Paris, July 1942: Sarah, a ten year-old girl, is brutally arrested with her family by the French police in the Vel' d'Hiv' roundup, but not before she locks her younger brother in a cupboard in the family's apartment, thinking that she will be back within a few hours.Read more...
Paris, July 1942: Sarah, a ten year-old girl, is brutally arrested with her family by the French police in the Vel' d'Hiv' roundup, but not before she locks her younger brother in a cupboard in the family's apartment, thinking that she will be back within a few hours.
Paris, May 2002: On Vel' d'Hiv's 60th anniversary, journalist Julia Jarmond is asked to write an article about this black day in France's past. Through her contemporary investigation, she stumbles onto a trail of long-hidden family secrets that connect her to Sarah. Julia finds herself compelled to retrace the girl's ordeal, from that terrible term in the Vel d'Hiv', to the camps, and beyond. As she probes into Sarah's past, she begins to question her own place in France, and to reevaluate her marriage and her life.
Tatiana de Rosnay offers us a brilliantly subtle, compelling portrait of France under occupation and reveals the taboos and silence that surround this painful episode.
Publishers Weekly® Reviews
- Reviewed in: Publishers Weekly, page 124.
- Review Date: 2009-06-29
- Reviewer: Staff
In the summer of 1942, the French police arrested thousands of Jewish families and held them outside of Paris before shipping them off to Auschwitz. On the 60th anniversary of the roundups, an expatriate American journalist covering the atrocities discovers a personal connection—her apartment was formerly occupied by one such family. She resolves to find out what happened to Sarah, the 10-year-old daughter, who was the only family member to survive. The story is heart-wrenching, and Polly Stone gives an excellent performance, keeping a low-key tone through descriptions of horror that would elicit excessive dramatics from a less talented performer. Her characters are easy to differentiate, and her French accent is convincing. De Rosnay's novel is captivating, and the powerful narration gives it even greater impact. A St. Martin's hardcover. (June)
Risky business: behind the scenes of the Wall Street bust
Most of us have been scratching our heads (tearing our hair might be more accurate) trying to fathom the whos, the hows and the whys of the mega-financial meltdown we’re in. Answers have been scarce and understanding the abstruse financial instruments that paved the way, difficult. Help is here in Gillian Tett’s totally engrossing Fool’s Gold: How the Bold Dream of a Small Tribe at J.P. Morgan Was Corrupted by Wall Street Greed and Unleashed a Catastrophe , performed by Stephen Hoye with the care this complex story deserves. Tett has the remarkable ability to make swaps, derivatives and their arcane securitized, synthetic offspring understandable to a financially challenged dummy like me—and she does it while telling the tale of how this brainstorming group of J.P. Morgan whiz kids came up with a way to make risk, riskless, removing old constraints and unleashing a great wave of capital into the economy that should have been beneficial. But, sadly, it was all too good to be true. When Morgan’s rivals combined this financial alchemy with subprime mortgage madness, without considering that a boom could bust, it was all over, leaving us battered by the rippling toxic aftereffects of unregulated greed.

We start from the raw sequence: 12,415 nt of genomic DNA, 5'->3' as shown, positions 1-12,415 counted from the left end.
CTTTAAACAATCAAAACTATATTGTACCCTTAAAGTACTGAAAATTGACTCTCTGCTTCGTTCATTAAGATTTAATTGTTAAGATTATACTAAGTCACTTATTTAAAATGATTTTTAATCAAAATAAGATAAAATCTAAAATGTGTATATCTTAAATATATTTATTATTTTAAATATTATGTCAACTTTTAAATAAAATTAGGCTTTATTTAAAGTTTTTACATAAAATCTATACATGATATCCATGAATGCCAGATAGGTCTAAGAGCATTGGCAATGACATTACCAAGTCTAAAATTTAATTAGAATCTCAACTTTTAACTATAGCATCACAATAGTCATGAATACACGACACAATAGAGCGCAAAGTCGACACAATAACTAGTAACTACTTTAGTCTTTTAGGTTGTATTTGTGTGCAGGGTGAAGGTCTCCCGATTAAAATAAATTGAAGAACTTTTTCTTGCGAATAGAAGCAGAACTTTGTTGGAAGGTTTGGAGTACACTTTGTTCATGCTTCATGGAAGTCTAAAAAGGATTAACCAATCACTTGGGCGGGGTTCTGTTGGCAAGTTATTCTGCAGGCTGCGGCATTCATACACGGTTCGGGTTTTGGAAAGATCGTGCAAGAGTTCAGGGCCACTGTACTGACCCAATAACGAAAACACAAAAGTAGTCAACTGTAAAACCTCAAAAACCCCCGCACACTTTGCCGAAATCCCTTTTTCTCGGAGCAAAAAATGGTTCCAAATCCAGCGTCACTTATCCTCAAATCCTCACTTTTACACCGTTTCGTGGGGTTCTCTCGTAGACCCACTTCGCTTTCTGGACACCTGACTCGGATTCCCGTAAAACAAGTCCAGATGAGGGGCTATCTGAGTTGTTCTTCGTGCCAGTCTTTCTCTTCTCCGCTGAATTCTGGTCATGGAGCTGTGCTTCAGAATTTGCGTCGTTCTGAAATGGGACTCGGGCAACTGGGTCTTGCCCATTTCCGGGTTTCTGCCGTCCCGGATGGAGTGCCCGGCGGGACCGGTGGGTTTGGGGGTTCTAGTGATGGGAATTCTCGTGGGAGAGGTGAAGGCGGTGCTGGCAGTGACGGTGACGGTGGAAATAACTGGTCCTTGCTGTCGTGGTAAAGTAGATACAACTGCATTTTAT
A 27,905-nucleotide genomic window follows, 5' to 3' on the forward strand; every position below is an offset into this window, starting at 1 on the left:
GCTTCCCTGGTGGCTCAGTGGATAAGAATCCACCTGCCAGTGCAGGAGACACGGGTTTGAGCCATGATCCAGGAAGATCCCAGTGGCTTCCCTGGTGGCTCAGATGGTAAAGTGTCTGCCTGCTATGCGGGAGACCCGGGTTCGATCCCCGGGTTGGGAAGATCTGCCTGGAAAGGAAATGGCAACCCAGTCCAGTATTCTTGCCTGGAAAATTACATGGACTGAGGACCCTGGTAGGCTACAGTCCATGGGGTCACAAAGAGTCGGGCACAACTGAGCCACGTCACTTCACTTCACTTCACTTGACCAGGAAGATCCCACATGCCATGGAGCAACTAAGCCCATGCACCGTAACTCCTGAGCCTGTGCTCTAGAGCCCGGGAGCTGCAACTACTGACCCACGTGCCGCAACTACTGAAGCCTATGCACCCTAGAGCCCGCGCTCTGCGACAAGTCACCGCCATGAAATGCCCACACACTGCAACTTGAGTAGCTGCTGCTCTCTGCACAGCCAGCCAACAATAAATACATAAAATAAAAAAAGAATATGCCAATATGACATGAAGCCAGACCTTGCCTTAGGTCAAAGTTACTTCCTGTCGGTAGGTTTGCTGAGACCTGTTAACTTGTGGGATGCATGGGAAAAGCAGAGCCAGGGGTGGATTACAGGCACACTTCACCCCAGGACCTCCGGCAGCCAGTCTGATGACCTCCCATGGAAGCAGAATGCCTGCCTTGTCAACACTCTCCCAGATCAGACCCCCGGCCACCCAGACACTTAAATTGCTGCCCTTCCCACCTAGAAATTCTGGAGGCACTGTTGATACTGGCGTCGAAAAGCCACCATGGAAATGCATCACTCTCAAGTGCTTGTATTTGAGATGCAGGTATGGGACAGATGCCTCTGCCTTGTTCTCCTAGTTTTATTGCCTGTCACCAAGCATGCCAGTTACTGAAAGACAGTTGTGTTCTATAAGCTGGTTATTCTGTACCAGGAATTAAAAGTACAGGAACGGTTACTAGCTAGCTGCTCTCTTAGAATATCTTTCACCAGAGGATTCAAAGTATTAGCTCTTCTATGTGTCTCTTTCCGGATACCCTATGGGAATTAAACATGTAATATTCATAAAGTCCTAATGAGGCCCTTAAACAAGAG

A key to the past
Two narratives tangle and untangle in Tatiana de Rosnay’s novel, Sarah’s Key, read by Polly Stone. The first story is Sarah’s. In the early hours of July 16, 1942, more than 13,000 French Jews—men, women and children—were taken from their homes by gendarmes, herded into the Vel’ d’Hiv hippodrome, and kept in inhumane conditions before being shipped to Auschwitz and death. Ten-year-old Sarah Starzynski, stunned and disbelieving, was one of them. Just as the police burst into her parents’ apartment, she hid her little brother in the closet, locked it, pocketed the key, sure she’d be home soon. The second story begins 60 years later when Julia Jarmond, an American journalist who’s lived in Paris for 25 years, married to an attractive, arrogant French architect, is asked to write a story to commemorate the anniversary of the infamous Vel’ d’Hiv roundup. Instinctively drawn into those dark days, she discovers secrets long held by her husband’s haute bourgeois family and a surprising connection to Sarah. As she follows clues to Sarah’s fate, Julia finds herself questioning her own life in France, her marriage, her chic, distant in-laws, her very future. Sarah’s Key opens a door into this heartbreaking WWII episode that’s been cloaked in silence, making it intensely real and affecting.
Audio of the month
Full disclosure time—I find the combo of writer James Lee Burke and reader Will Patton irresistible. And their latest, Rain Gods is proof positive that my audio affection (OK, addiction) is well deserved. Hackberry Holland, the small-town Texas sheriff whose nightmare captivity in a North Korean POW camp still informs his dreams and his determination to set a bit of the world right, is back fighting injustice and the aches and pains of aging joints. When Pete Flores, a young Iraqi war vet with scars inside and out, reports that nine Thai prostitutes were machine-gunned and pushed into a mass grave behind the local church, it sets off a chain of murders, maimings and mounting menace, noir enough to please Sam Spade. While weaving a web of intricately entwined back stories, Burke, doing what he does best, dissects the continuum of good and evil in all of us, some of his creations wrestling with personal demons, others carelessly mortgaging today for tomorrow and a small few finding courage when it most counts. Patton, doing what he does best, captures every nuance, every shift of mood, every character’s unique cadence.